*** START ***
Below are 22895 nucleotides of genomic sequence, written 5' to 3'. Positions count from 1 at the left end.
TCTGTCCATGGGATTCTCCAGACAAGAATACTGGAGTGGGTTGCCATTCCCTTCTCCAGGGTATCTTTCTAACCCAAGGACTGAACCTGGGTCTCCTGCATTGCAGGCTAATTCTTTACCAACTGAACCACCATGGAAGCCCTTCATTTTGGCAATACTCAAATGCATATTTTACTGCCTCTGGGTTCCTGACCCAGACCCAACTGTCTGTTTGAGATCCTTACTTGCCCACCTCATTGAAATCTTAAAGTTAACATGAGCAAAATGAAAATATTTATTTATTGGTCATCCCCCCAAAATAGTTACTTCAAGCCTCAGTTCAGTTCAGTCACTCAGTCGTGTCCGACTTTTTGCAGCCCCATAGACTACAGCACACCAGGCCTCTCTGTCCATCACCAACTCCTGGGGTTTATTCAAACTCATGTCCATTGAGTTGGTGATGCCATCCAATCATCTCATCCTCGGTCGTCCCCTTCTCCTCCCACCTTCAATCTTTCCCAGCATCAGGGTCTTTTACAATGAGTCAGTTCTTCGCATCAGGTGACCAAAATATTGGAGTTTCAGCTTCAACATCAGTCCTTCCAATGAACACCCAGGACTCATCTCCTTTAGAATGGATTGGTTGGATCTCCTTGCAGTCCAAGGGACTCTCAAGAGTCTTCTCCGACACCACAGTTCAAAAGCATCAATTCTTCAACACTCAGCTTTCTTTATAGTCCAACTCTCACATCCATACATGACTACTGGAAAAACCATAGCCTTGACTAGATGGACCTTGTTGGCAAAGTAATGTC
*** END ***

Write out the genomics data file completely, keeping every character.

Below are 22895 nucleotides of genomic sequence, written 5' to 3'. Positions count from 1 at the left end.
TCTGTCCATGGGATTCTCCAGACAAGAATACTGGAGTGGGTTGCCATTCCCTTCTCCAGGGTATCTTTCTAACCCAAGGACTGAACCTGGGTCTCCTGCATTGCAGGCTAATTCTTTACCAACTGAACCACCATGGAAGCCCTTCATTTTGGCAATACTCAAATGCATATTTTACTGCCTCTGGGTTCCTGACCCAGACCCAACTGTCTGTTTGAGATCCTTACTTGCCCACCTCATTGAAATCTTAAAGTTAACATGAGCAAAATGAAAATATTTATTTATTGGTCATCCCCCCAAAATAGTTACTTCAAGCCTCAGTTCAGTTCAGTCACTCAGTCGTGTCCGACTTTTTGCAGCCCCATAGACTACAGCACACCAGGCCTCTCTGTCCATCACCAACTCCTGGGGTTTATTCAAACTCATGTCCATTGAGTTGGTGATGCCATCCAATCATCTCATCCTCGGTCGTCCCCTTCTCCTCCCACCTTCAATCTTTCCCAGCATCAGGGTCTTTTACAATGAGTCAGTTCTTCGCATCAGGTGACCAAAATATTGGAGTTTCAGCTTCAACATCAGTCCTTCCAATGAACACCCAGGACTCATCTCCTTTAGAATGGATTGGTTGGATCTCCTTGCAGTCCAAGGGACTCTCAAGAGTCTTCTCCGACACCACAGTTCAAAAGCATCAATTCTTCAACACTCAGCTTTCTTTATAGTCCAACTCTCACATCCATACATGACTACTGGAAAAACCATAGCCTTGACTAGATGGACCTTGTTGGCAAAGTAATGTC